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Jojutla Central Gardens

Estudio MMX

Jojutla de Juárez, Mexico



Jorge Arvizu Soto, Emmanuel Ramírez Ruiz, Ignacio del Río Francos, Diego Ricalde Recchia


Laura Alonso, Pablo Goldin, Daniel González, Diego González, Zabdiel Ramos


Fundación Hogares


Dane Alonso


The arcades that coexist next to the gardens are structures that reinterpret the region´s traditional architecture. They serve as frames for the civic and leisure events required by the city. The selected materials were artisanal ochre brick, basaltic grey stone for pavements, and an extensive array of local flora species.
The generation of a civic square with a new identity was only possible by understanding and ordering the previously disarticulated spaces and giving each of the spatial elements a new role while keeping a strong relationship between them.
Different spatial and experience qualities were achieved for each of the spaces. Leisure and meeting points for the community, a civic square, and an open-air forum. Spaces that recognize and fortify the transit, pause, leisure, and encounter of their users.
The use of thoughtful architectural and landscape design generates shaded areas on the open plaza, creating diverse atmospheres throughout the gardens, ranging from a dense vegetation zone, with stone benches under tree shadows, to a civic square with hard pavements that holds its own social dynamics.


Mexico is one of the world’s most seismically active regions, sitting atop several intersecting tectonic plates. In 2017, an earthquake struck September 19th (coincidentally on the 32nd anniversary of the 1985 Mexico City earth¬quake), with an estimated magnitude of Mw7.1 and strong shaking for about 20 seconds.
After the devastation caused by these two earthquakes, not only physical but also social and psychological, the reconstruction efforts in the city of Jojutla began with an inclusive participative process, where the community got involved in all projects, especially the one destined for the main civic square where neighbors gathered, celebrated, manifested and encountered with each other on a daily basis.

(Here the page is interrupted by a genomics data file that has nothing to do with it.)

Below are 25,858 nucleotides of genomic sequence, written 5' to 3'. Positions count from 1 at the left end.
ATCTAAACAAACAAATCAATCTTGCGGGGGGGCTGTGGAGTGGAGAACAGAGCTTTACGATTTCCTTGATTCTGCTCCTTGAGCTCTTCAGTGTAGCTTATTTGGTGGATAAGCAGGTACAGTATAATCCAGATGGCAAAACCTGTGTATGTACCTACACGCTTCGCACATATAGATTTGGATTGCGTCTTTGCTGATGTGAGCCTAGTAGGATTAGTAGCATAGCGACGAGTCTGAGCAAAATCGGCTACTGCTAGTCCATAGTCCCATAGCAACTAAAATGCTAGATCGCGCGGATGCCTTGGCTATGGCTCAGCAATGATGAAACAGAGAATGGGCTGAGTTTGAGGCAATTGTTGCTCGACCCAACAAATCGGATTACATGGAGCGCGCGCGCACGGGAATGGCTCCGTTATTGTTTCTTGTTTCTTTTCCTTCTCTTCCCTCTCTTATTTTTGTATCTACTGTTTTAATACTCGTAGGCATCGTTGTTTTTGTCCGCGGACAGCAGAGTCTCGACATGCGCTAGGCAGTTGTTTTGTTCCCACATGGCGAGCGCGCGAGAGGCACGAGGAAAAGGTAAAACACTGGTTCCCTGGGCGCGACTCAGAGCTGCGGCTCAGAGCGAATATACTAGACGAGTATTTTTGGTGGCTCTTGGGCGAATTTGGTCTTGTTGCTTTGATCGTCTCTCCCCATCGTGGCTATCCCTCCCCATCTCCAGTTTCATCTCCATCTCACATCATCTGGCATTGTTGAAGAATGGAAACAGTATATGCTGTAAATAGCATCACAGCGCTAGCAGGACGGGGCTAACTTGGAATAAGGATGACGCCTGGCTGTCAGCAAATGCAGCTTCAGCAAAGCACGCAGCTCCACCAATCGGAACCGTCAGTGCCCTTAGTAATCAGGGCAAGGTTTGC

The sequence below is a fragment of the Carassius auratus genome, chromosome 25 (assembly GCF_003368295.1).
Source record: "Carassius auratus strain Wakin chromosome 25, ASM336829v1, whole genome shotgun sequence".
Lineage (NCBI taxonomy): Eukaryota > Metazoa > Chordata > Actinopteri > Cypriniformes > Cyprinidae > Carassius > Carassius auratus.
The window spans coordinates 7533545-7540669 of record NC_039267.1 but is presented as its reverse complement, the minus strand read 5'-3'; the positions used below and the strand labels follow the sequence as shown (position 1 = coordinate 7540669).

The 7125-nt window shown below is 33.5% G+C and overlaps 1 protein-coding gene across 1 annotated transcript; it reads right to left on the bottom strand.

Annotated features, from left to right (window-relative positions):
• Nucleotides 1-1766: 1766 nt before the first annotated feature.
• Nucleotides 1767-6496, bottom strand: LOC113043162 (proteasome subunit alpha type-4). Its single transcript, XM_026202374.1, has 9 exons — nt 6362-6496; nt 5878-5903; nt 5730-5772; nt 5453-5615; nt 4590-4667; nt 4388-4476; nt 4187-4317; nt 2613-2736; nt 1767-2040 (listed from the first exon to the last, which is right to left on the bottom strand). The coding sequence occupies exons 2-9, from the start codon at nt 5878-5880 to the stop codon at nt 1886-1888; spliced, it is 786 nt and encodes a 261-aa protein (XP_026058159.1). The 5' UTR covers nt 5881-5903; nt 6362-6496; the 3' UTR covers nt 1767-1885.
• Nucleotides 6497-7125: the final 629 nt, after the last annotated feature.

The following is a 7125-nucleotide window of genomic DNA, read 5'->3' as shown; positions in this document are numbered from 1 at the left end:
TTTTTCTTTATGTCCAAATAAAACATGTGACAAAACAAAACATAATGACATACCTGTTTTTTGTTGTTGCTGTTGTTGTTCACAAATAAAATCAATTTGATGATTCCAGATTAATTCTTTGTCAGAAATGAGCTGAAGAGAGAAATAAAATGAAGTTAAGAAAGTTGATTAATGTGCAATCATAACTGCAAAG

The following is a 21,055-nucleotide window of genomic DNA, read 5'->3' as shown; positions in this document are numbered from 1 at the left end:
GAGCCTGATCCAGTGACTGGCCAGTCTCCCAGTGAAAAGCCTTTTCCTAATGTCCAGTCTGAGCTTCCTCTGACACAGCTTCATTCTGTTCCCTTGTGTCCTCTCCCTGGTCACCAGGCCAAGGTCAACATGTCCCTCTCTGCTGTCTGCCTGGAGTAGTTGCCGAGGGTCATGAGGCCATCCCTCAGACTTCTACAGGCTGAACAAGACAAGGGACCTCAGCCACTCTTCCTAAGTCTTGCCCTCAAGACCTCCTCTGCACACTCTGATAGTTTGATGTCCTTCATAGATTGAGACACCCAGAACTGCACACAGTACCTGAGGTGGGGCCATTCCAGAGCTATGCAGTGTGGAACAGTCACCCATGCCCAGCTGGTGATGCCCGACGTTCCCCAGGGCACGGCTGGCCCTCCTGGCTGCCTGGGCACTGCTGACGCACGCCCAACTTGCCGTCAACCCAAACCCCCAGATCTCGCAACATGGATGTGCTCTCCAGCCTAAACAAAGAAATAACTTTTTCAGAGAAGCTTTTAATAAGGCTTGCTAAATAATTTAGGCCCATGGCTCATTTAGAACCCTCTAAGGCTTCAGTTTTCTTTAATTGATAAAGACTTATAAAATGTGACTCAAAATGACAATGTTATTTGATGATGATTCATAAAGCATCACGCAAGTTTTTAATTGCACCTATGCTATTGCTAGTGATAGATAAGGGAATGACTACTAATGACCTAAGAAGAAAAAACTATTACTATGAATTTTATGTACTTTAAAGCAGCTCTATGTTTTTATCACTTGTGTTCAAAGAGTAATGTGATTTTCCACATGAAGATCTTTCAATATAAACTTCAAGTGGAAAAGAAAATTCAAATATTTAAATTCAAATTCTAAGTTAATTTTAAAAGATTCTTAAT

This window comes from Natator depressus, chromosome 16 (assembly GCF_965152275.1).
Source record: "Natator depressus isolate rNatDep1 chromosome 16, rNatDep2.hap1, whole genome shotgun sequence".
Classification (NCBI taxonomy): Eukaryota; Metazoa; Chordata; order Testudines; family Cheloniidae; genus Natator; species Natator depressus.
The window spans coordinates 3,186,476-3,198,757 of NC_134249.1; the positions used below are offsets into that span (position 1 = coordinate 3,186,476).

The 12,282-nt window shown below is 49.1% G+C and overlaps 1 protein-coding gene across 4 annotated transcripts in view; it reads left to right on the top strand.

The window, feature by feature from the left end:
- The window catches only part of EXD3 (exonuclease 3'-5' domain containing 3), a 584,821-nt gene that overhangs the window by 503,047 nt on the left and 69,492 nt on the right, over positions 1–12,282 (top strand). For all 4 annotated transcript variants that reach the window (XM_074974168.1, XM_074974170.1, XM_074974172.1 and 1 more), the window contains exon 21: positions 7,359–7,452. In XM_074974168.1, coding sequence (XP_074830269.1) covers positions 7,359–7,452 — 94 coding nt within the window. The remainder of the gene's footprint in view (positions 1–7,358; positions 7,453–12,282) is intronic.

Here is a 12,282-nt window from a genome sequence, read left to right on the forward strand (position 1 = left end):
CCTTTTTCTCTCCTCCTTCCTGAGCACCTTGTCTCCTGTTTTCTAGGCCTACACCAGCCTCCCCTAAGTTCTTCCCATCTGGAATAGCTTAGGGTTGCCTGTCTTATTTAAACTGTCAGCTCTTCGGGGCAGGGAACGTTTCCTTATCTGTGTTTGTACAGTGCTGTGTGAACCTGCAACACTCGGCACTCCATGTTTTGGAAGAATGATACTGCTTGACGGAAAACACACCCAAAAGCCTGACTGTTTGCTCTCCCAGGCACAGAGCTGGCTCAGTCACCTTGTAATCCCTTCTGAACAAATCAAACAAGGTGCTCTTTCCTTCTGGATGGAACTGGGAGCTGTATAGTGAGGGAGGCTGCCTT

From the perspective of architecture and urbanism, the seismic event is of great relevance for various reasons that affect the responsibilities of our discipline. The territory, its population, the physical and social infrastructure of countless communities and millions of individuals are at stake and seeking balance.
True reconstruction is not possible without reestablishing everything that has fallen. It is urgent to re-establish the interest of society for equals in disgrace, the knowledge that is born from the memory of previous experiences, the recognition of the different (and absurd) social differences in our country, the inequity in the distribution of wealth, and the population in the territory and the misery, as well as the lack of opportunities and security that are tragically evidenced by these events.


Faced with this scenario, the first thing that must be taken care of is social cohesion. The creation of gardens, complemented by two structures formed by the composition of large arches as formal elements that refer to the traditional architecture of the area was part of a fast-paced community dialogue, where the end-users and community members were both parts of an open, integrative process, resulting in a project made up of vegetation and traditional materials for a contemporary intervention that looks carefully at the place where it is implanted.
The local community has shown great interest in appropriating their new space, making it the main place to celebrate different festivities throughout the year, decorating the arcades at every opportunity, and making it a recognizable meeting place.
Likewise, the local government has been deeply interested in caring for and maintaining the space in good condition, which has helped to ensure that the landscaped spaces are in perfect condition. The involvement of the authorities has been essential for the promotion and care of the space, becoming one of the main assets of the local government.
The project has shown, both to the authorities in charge and to the architects involved, that citizen participation in public projects turns out to be a crucial aspect of their effectiveness, which makes us enormously proud.

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